Individual Porsche family members were closely involved in the day-to-day running of their company and one of them was Ferdinand Piech (grandson of Ferdinand Porsche and a brilliant innovative engineer) who had joined Porsche in 1963.
Around 1972 the Porsche family decided to take a step back from the detailed technical management work in the company. But Ferdinand Piech, as a single-minded innovator inclined to take ambitious design risks (such as building the W12 engine), did not agree with this policy and left the company in 1972 to join Audi. The successful Audi Quattro 4wd rally car was introduced in 1977 and other innovation within the VAG (VW Audi Group) from 1993 under his management included the new Beetle in 1998, the Bugatti Veyron, the development of common platform designs shared across the Seat and Skoda brands and the acquisition of the prestige sports car brands of Lamborghini, Bentley and Bugatti.
Ferdinand Piech continued his management of the VAG and has been recognised as one of the great influential figures in the automotive industry even if his strongly focused engineering style may also have been described by others as single-minded.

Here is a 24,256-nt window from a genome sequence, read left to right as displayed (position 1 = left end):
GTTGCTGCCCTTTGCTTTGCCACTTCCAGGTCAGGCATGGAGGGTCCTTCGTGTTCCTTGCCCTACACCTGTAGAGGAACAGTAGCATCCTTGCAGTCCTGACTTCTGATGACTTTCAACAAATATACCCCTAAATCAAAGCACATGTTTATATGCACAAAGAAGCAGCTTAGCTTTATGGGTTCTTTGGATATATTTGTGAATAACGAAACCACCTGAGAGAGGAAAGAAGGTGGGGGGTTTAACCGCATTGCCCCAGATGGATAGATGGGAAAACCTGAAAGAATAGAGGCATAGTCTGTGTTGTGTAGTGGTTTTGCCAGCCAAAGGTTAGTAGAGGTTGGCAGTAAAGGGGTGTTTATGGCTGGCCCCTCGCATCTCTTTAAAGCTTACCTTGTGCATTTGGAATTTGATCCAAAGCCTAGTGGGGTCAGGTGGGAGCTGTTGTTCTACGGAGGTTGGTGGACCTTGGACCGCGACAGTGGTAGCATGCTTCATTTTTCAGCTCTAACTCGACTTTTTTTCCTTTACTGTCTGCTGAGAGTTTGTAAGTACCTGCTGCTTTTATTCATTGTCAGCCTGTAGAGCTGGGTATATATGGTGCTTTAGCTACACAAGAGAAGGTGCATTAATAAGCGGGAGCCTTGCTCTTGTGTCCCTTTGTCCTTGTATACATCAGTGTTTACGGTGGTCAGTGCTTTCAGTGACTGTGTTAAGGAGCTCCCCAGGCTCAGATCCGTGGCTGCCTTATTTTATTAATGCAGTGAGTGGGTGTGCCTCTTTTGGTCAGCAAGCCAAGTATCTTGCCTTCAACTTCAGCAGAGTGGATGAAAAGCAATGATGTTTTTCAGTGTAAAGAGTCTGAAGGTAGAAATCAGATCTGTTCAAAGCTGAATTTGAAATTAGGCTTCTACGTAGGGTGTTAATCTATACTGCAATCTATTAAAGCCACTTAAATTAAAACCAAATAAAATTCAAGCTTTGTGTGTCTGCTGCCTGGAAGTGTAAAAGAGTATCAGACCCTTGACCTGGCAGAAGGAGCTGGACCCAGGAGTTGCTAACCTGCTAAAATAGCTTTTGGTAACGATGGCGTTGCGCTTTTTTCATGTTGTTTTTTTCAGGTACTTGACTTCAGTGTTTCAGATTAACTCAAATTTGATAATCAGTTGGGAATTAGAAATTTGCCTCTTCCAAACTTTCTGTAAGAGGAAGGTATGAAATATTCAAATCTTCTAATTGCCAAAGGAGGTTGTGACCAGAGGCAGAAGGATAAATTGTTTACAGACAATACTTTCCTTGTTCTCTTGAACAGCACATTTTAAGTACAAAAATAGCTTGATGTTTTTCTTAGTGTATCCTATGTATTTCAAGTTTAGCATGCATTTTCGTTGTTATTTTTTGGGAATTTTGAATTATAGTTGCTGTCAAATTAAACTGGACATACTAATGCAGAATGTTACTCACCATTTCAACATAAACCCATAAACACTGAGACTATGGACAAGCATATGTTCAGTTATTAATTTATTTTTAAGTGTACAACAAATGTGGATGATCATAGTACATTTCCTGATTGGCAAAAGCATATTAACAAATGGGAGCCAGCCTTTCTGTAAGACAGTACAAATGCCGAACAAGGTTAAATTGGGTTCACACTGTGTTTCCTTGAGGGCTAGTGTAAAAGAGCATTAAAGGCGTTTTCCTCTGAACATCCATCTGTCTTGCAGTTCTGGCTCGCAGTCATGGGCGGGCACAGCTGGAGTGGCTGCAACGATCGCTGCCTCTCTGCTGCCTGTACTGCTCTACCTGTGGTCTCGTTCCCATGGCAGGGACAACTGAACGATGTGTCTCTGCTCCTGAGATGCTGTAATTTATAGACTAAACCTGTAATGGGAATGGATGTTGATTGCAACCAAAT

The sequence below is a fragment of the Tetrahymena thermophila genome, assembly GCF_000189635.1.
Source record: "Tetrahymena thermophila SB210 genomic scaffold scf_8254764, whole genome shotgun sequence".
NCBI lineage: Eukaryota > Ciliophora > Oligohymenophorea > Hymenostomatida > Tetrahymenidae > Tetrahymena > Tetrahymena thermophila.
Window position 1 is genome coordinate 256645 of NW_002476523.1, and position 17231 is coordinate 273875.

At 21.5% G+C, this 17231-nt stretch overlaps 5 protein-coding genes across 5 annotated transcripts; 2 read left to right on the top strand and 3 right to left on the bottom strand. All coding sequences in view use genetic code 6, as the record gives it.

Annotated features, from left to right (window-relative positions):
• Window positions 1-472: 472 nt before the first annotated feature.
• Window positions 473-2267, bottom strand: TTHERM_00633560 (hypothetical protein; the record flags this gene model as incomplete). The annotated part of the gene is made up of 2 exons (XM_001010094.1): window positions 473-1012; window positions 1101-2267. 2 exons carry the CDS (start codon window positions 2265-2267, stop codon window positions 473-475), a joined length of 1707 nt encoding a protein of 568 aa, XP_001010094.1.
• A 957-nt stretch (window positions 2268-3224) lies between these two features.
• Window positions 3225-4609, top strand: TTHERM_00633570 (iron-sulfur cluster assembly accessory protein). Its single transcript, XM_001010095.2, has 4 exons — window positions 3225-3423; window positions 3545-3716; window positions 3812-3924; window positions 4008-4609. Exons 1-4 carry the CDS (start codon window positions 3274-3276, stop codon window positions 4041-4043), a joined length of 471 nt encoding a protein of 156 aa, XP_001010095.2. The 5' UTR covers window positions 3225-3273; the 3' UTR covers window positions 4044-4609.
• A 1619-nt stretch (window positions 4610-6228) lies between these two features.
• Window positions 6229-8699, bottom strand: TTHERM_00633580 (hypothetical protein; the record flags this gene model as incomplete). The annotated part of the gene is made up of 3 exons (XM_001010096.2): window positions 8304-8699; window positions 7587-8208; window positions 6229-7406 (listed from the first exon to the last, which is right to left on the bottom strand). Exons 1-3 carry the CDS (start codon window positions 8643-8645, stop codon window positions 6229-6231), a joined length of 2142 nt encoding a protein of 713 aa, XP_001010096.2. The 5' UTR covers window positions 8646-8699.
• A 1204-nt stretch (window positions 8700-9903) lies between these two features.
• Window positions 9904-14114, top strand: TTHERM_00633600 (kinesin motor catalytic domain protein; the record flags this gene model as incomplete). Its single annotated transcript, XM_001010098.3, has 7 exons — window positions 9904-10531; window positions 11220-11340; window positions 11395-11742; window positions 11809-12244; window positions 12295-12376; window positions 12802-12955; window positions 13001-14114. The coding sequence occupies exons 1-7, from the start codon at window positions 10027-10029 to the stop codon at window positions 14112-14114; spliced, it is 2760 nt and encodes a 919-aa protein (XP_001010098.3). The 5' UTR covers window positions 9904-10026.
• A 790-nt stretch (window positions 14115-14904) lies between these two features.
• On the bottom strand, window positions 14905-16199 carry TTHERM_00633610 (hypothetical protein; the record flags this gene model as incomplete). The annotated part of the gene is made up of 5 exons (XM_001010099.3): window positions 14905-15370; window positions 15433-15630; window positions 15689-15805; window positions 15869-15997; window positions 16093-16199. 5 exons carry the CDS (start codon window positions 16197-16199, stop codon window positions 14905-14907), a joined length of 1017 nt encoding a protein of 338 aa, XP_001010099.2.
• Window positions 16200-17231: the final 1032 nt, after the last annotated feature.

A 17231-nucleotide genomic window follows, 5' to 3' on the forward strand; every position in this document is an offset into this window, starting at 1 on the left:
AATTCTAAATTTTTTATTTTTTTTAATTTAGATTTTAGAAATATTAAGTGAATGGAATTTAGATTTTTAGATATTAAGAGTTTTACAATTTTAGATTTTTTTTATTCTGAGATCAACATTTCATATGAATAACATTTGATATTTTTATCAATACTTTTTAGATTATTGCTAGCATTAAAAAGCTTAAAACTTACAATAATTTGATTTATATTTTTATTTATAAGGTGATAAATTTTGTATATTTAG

Since Dr Piech’s death during 2019 (aged 82) Porsche, as now part-owned by VAG, has continued as a prestige manufacturer of both sports car and SUV ranges. Older models have a long service life and are very popular collectors’ items. Institute of Agri Engineers members enjoyed seeing the many examples at the McMillan premises where customers bring their cars, of all ages, for specialist care and servicing.
Mr McMillan’s involvement with Toyota led to a technical discussion around the influence of national environmental protection policies and the role of manufacturers in developing lower-emission vehicles. The introduction of the Toyota Prius hybrid in 2000 was a significant development. More than four million have been sold worldwide and most of the Toyota range of cars/SUVs are now available as petrol/electric hybrid versions. Battery power is used at lower speeds with the petrol engine driven generator coming in automatically to add power for acceleration and faster travel speeds. The system recaptures electrical energy during deceleration. Plug-in versions are also available using mains power to charge the battery for increased electric-drive range. The main battery needs to be ventilated and kept cool to maintain its efficiency.